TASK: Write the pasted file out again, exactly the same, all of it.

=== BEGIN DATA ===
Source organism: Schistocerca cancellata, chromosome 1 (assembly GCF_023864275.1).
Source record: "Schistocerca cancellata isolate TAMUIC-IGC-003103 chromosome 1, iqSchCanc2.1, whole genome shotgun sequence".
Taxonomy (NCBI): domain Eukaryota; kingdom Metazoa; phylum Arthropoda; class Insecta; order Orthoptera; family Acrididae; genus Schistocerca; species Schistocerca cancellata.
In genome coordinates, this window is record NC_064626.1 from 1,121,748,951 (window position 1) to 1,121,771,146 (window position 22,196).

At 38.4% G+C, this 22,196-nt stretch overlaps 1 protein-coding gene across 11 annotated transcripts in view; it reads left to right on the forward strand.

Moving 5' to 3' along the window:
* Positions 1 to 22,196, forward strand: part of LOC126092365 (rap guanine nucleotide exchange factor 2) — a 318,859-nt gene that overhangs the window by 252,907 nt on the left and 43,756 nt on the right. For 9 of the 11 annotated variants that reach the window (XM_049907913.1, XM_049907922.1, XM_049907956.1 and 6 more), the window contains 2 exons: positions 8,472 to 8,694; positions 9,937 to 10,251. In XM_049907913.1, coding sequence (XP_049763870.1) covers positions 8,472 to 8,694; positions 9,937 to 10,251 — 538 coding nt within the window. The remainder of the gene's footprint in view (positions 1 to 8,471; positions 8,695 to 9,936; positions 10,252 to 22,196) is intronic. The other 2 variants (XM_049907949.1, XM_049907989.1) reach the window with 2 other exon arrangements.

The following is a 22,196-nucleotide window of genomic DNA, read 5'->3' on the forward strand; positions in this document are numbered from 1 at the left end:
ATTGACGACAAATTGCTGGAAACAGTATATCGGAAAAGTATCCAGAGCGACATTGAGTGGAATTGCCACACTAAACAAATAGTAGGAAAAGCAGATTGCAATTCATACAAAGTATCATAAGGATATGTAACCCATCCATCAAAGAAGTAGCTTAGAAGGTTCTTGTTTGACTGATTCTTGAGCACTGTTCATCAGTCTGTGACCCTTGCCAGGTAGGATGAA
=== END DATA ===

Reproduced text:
Source organism: Schistocerca cancellata, chromosome 1 (assembly GCF_023864275.1).
Source record: "Schistocerca cancellata isolate TAMUIC-IGC-003103 chromosome 1, iqSchCanc2.1, whole genome shotgun sequence".
Taxonomy (NCBI): domain Eukaryota; kingdom Metazoa; phylum Arthropoda; class Insecta; order Orthoptera; family Acrididae; genus Schistocerca; species Schistocerca cancellata.
In genome coordinates, this window is record NC_064626.1 from 1,121,748,951 (window position 1) to 1,121,771,146 (window position 22,196).

At 38.4% G+C, this 22,196-nt stretch overlaps 1 protein-coding gene across 11 annotated transcripts in view; it reads left to right on the forward strand.

Moving 5' to 3' along the window:
* Positions 1 to 22,196, forward strand: part of LOC126092365 (rap guanine nucleotide exchange factor 2) — a 318,859-nt gene that overhangs the window by 252,907 nt on the left and 43,756 nt on the right. For 9 of the 11 annotated variants that reach the window (XM_049907913.1, XM_049907922.1, XM_049907956.1 and 6 more), the window contains 2 exons: positions 8,472 to 8,694; positions 9,937 to 10,251. In XM_049907913.1, coding sequence (XP_049763870.1) covers positions 8,472 to 8,694; positions 9,937 to 10,251 — 538 coding nt within the window. The remainder of the gene's footprint in view (positions 1 to 8,471; positions 8,695 to 9,936; positions 10,252 to 22,196) is intronic. The other 2 variants (XM_049907949.1, XM_049907989.1) reach the window with 2 other exon arrangements.

The following is a 22,196-nucleotide window of genomic DNA, read 5'->3' on the forward strand; positions in this document are numbered from 1 at the left end:
ATTGACGACAAATTGCTGGAAACAGTATATCGGAAAAGTATCCAGAGCGACATTGAGTGGAATTGCCACACTAAACAAATAGTAGGAAAAGCAGATTGCAATTCATACAAAGTATCATAAGGATATGTAACCCATCCATCAAAGAAGTAGCTTAGAAGGTTCTTGTTTGACTGATTCTTGAGCACTGTTCATCAGTCTGTGACCCTTGCCAGGTAGGATGAA